Nicholas Szczepanik: Please Stop Loving Me

Some releases overwhelm you with background detail; others offer next to nothing. Szczepanik's Please Stop Loving Me is clearly amongst the latter. In this case that makes some kind of perfect sense, however, as the album material—a single-track, forty-eight-minute ambient-drone composition—is about as purified as could be imagined. Working with a severely reduced palette, Szczepanik, a Maryland native and now Chicago resident, builds slowing shifting layers of sunblinded symphonic tones into a powerful long-form statement of emotional and majestic sweep. As his hymnal material strains upwards in repeated gestures of supplication, Please Stop Loving Me naturally calls to mind Stars of the Lid's recordings, even if Szczepanik's recording pushes Stars of the Lid's devotional sound to its seemingly asymptotic limit. Needless to say, there are no beats or formal rhythms present, just vaporous tonal masses that suggest some electronically sculpted conflation of synthetic strings and organ. The music maintains tension by constantly flirting with resolution but then, just as it appears about to do so, moving away from it via the intervention of another tonal shift; as a result, the listener is held in thrall despite the piece's extended length. That effect is pushed to an even further extreme during the recording's closing section when Szczepanik reduces the material to a single, wavering chord that hovers in place for minutes on end, building tension to an almost unbearable degree as it does so, before slowly fading away into nothingness. Calling Please Stop Loving Me immersive verges on ridiculous understatement, so dense and enveloping are its arcing masses of sound, and the uncommonly beautiful and haunting piece captured on this recording impresses as a further refinement of the work Szczepanik has issued to date, including 2009's The Chiasmus, and the 2010 follow-up, Dear Dad.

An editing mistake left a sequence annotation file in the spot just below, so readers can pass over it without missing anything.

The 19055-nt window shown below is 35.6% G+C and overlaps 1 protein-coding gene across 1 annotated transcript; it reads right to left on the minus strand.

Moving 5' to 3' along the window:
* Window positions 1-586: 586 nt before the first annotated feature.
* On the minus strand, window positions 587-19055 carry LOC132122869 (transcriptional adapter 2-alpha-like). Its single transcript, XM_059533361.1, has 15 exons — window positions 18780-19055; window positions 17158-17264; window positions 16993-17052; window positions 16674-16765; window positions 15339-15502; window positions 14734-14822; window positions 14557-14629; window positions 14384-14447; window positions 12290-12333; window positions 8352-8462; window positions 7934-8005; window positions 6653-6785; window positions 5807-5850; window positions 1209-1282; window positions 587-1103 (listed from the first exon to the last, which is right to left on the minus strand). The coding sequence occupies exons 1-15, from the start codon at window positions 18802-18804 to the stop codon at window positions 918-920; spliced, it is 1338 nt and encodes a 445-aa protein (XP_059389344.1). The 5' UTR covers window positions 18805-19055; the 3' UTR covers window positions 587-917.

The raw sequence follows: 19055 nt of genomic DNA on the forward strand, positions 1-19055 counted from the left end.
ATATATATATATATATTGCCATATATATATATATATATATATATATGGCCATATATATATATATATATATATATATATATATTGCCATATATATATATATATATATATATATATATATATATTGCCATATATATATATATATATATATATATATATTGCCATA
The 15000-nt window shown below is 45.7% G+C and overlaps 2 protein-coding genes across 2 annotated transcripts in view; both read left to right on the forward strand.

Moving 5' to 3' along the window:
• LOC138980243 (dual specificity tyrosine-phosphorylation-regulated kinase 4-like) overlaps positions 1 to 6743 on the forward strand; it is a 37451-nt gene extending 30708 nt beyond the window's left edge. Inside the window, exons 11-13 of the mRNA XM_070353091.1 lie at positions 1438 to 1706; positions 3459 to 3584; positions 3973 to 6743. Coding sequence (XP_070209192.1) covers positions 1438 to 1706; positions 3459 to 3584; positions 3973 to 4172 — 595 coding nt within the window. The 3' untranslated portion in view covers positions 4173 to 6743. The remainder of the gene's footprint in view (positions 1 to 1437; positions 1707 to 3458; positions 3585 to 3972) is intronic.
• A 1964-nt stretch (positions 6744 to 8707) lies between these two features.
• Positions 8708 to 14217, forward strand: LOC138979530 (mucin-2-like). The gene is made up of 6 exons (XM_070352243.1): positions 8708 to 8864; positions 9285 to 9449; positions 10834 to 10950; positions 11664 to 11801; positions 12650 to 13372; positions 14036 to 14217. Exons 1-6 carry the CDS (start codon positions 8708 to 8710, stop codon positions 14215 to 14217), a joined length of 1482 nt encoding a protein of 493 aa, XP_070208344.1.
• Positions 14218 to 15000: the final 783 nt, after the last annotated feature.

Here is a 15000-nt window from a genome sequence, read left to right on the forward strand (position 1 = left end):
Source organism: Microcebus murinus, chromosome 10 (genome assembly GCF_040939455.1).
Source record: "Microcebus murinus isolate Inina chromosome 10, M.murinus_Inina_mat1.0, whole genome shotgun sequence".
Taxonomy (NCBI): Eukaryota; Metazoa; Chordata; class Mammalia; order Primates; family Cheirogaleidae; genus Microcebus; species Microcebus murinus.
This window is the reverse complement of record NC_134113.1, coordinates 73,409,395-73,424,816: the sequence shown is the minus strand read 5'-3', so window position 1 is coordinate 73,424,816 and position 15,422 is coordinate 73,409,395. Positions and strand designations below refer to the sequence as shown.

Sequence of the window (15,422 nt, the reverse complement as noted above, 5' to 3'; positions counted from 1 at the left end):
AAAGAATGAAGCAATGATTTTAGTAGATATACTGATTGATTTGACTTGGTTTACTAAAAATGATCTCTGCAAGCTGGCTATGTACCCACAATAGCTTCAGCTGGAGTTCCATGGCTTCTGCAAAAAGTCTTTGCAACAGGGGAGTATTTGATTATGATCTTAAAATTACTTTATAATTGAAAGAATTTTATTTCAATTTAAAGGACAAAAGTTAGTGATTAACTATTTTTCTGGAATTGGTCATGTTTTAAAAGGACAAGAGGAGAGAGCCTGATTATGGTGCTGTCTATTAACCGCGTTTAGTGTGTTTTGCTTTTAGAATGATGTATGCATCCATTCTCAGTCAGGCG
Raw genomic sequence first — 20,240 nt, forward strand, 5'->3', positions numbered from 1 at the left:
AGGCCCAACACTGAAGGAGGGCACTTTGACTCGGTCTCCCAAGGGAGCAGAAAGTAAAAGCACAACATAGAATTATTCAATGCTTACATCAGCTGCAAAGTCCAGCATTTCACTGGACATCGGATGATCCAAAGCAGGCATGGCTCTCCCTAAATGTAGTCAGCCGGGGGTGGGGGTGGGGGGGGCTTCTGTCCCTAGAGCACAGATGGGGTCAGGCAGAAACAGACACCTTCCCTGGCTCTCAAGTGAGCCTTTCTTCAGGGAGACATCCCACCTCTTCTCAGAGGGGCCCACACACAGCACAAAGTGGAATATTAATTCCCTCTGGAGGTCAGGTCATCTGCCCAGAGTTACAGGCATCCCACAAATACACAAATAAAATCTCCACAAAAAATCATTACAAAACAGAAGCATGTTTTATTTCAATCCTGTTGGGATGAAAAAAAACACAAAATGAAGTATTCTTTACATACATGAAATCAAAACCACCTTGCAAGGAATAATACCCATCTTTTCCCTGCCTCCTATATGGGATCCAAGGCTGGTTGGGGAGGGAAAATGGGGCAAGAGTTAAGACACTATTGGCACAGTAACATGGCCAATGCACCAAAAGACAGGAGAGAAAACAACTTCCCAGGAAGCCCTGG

September 2011